An Endometrial Cancer Survivor's Words of Wisdomby Stephanie Stephens Health Writer
When Sonia Thornton was 38, her periods gradually began getting heavier. Sonia, a teacher in Philadelphia, saw one doctor who didn't seem worried. After all, the average age of a woman with endometrial cancer, the most common type of uterine cancer, is 60.
Just to be sure, a second doctor Sonia saw opted to do a biopsy. That’s when she got the news: Sonia did, in fact, have endometrial cancer. "I was shocked to hear it," she told HealthCentral in a telephone interview.
Facts About Endometrial Cancer
Sonia is one of tens of thousands of women diagnosed with endometrial cancer, a type of cancer affecting the lining of the uterus, each year. In fact, the National Cancer Institute (NCI) says endometrial cancer is the most common invasive cancer of the female reproductive system.
Incidences and number of deaths due to this cancer are increasing, albeit slightly, in both white and African American female populations, according to the NCI. You’re more at risk if you take estrogen or tamoxifen; have endometrial hyperplasia (diagnosed via biopsy); are obese or overweight; have metabolic syndrome or diabetes; or have certain genetic factors.
After Sonia’s diagnosis, she was forced to examine her own risk factors.
Family History: A Risk Factor That Hits Close to Home
Sonia thought about how her mother had the same cancer diagnosed during her postmenopausal years, in her mid-50s. Her mom had unusual bleeding and soon underwent a hysterectomy to completely remove any trace of the cancer, which fortunately hadn't metastasized.
"I worried about telling my family, so I told my brother first, then my mom,” Sonia says. “Both gave me so much support.” Sonia also has four sons, ages 16, 13, 12 and 8; she told each son separately, to focus on and comfort each.
Sonia’s First Surgery for Endometrial Cancer
"It was new, going to appointments and going through my first surgery," says Sonia, a patient of Christina Chu, M.D. at Fox Chase Cancer Center. In early February 2017, Sonia had her first discussions about that surgery — a hysterectomy.
"The doctor explained that she'd assess my ovaries during surgery to determine if they needed to be removed. I had surgery on Feb. 21, and because my ovaries had scar tissue, [Dr. Chu] did remove them, along with an 8-centimeter tumor in the endometrial lining.”
What Genetic Testing Revealed
Genetic testing found that Sonia had Lynch syndrome or hereditary nonpolyposis colorectal cancer (HNPCC), an inherited disorder that increases the risk of many types of cancer. These include a significantly increased for colorectal cancer, as well as increased risk for endometrial (uterine), stomach, breast, ovarian, small bowel (intestinal), pancreatic, prostate, urinary tract, liver, kidney, and bile duct cancers.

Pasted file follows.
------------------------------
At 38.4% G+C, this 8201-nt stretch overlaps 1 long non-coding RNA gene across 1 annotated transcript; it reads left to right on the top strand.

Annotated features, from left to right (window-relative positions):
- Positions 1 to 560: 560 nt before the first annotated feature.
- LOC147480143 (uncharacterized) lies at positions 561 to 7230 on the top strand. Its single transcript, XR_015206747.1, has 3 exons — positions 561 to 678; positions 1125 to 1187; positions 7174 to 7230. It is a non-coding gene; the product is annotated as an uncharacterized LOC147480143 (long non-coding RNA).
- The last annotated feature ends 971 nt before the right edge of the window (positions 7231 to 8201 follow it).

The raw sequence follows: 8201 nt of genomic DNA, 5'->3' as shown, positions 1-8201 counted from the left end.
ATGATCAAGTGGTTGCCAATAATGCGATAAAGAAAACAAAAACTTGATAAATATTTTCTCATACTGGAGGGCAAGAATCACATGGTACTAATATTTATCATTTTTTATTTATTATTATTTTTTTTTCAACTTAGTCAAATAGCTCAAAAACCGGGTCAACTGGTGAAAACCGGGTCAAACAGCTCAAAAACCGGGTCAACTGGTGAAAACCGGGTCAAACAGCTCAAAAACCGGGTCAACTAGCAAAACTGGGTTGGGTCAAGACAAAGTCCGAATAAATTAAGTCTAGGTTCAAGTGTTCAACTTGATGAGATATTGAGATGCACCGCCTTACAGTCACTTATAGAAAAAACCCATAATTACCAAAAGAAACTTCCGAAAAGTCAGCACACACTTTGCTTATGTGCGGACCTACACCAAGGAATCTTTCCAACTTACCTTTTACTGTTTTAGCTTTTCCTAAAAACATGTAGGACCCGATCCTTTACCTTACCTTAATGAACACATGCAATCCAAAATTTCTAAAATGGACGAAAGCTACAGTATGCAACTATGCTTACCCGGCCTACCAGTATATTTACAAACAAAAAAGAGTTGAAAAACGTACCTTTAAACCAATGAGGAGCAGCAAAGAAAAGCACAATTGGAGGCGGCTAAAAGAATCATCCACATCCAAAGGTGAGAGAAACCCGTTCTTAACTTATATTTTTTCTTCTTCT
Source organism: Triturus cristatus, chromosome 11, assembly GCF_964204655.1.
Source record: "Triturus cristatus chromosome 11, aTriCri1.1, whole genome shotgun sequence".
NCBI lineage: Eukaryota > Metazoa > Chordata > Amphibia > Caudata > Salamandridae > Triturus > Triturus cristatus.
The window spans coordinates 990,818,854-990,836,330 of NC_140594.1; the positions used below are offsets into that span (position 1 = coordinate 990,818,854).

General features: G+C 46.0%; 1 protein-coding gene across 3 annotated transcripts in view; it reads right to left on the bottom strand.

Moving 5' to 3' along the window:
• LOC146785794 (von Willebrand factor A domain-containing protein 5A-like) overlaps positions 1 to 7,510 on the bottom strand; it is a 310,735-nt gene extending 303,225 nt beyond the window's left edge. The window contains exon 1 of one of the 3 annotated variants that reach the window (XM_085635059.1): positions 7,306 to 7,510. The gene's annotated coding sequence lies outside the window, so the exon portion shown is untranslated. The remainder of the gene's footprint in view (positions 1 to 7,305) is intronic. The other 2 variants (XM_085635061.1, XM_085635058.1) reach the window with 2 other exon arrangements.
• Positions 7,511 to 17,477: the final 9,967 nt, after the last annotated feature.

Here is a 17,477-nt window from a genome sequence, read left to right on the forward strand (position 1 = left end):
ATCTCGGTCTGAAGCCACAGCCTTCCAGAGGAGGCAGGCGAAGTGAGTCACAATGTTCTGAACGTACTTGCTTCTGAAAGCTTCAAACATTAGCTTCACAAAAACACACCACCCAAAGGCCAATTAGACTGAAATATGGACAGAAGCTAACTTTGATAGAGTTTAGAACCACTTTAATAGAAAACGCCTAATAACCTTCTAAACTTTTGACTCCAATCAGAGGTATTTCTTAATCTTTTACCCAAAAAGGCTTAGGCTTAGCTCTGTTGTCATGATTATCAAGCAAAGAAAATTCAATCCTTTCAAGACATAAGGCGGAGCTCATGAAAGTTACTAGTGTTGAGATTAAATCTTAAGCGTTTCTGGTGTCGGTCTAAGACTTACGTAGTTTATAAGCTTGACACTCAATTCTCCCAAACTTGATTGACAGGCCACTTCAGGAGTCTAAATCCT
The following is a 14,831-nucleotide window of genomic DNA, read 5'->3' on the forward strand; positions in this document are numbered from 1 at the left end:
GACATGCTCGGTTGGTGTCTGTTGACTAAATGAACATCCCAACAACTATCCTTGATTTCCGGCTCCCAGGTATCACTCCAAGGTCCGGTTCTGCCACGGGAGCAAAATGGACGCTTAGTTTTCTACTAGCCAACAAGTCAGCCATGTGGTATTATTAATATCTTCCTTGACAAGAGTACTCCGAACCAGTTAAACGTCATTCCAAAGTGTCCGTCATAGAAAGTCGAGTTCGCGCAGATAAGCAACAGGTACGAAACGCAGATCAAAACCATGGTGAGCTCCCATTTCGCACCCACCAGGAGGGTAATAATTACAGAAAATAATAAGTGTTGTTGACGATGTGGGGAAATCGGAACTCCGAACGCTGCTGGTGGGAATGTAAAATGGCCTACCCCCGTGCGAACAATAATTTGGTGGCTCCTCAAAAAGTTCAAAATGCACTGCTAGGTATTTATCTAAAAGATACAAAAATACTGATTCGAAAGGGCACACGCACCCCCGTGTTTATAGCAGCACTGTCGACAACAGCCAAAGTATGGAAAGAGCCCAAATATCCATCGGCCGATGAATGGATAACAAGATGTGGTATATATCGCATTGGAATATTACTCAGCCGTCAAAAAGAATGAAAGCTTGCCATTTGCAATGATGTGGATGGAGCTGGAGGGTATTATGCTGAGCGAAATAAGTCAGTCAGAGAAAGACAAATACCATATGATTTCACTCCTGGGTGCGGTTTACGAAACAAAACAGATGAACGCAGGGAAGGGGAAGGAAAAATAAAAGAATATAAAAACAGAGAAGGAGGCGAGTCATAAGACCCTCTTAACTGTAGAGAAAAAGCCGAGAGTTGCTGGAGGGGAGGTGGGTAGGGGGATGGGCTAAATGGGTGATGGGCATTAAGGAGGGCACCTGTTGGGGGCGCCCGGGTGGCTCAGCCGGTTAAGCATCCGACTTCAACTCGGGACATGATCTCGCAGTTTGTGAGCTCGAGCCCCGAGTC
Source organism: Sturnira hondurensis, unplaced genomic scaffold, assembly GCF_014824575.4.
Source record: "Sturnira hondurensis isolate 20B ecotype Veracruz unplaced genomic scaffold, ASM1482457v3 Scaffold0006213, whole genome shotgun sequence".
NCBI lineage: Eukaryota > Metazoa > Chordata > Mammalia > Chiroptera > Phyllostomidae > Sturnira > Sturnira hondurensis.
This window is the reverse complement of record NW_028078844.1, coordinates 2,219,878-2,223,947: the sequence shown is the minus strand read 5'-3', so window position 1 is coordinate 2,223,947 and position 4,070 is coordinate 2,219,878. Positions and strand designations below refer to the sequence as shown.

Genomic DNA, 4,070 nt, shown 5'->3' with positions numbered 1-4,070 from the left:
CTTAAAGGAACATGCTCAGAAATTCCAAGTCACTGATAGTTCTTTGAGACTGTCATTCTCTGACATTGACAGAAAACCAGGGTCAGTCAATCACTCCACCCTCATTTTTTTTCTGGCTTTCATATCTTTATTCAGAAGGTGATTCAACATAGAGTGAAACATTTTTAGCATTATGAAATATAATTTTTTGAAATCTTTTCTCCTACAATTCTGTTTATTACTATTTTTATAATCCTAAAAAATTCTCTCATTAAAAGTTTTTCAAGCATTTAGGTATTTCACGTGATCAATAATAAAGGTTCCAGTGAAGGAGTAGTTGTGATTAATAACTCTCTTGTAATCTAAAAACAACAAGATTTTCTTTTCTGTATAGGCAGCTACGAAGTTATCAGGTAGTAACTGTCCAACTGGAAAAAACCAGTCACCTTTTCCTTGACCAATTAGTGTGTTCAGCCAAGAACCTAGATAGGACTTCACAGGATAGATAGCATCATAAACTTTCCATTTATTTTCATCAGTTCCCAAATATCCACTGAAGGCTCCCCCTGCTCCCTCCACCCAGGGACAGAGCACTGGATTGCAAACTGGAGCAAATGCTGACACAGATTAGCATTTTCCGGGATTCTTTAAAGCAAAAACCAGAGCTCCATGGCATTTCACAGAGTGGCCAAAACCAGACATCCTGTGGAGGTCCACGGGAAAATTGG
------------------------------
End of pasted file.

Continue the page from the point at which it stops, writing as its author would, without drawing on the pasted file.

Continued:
Endometrial Cancer Recovery: Tougher Than Anticipated
Any time a person undergoes a procedure, they wonder what it will be like, and they hope for the best. "I always thought I'd bounce right back and be fine," Sonia says. "I wasn't [fine] immediately, and not only because a surgery like that is hard, but not having hormones and going into menopause instantly after I woke up was really hard.”
“I thought I'd be back to work in four weeks, but it took seven, mainly because of fatigue and the effects of the menopause."
Returning to Physical Activity After Cancer Treatment
Sonia says she's always gone to the gym regularly and has been an avid walker and jogger. "It took a long time to be able to do that again, and I did take things slowly,” she says. “I remember three weeks after surgery, walking to pick up the young ones at school — I was more tired than I've ever been.”
But Sonia is working to build her strength back up, through strength training and other activities. “I play basketball with my sons, mostly in summer — I love doing family things, and with the two cats, dog, and fish."
Ask for Help and Accept It
Don't try to be a lone warrior, says Sonia. If you’re in a similar boat, acknowledge that you've had cancer and you've had a procedure.
"Let people take care of you if they offer it," she says. "They may do simple things like getting you a meal, helping around the house, and even just sitting and talking to you, especially after surgery — it's so comforting." It’s true: Everyone needs a little empathy and support during challenging times.
For Some, Treatment Extends Beyond Surgery
Sonia considers herself fortunate. "Surgery was all I needed, even though when I heard the size of my tumor, I was worried that I might have to have chemo and radiation next. Knowing that the cancer hadn't spread was a huge relief, and I was lucky I didn't have to have those treatments.”
That’s why it’s key to pay close attention to your body, she says. “It's so important to be aware of symptoms and to find any cancer as early as possible."
Concern About the Future
Since Lynch syndrome is hereditary, she worries it may have been passed to one of her sons.
"One of the brothers tested and was negative, and the other two haven't been tested," Sonia says. "The geneticist said she recommends waiting until my sons are adults. Our family has had quite a bit of colon cancer, but no one in their 20s. I am OK waiting until they are adults to get their results."
Meanwhile, Sonia sees her oncologist every three months, and right now, "everything is looking good," she says. "I have no symptoms, either." She’s grateful for her good health and for the wonderful care she received.
Know the Symptoms
Sonia’s story is one that resonates with many women who have had endometrial cancer. Get to know the symptoms of endometrial cancer; if you notice something off, don’t delay — talk to your doctor. Your life could depend on it.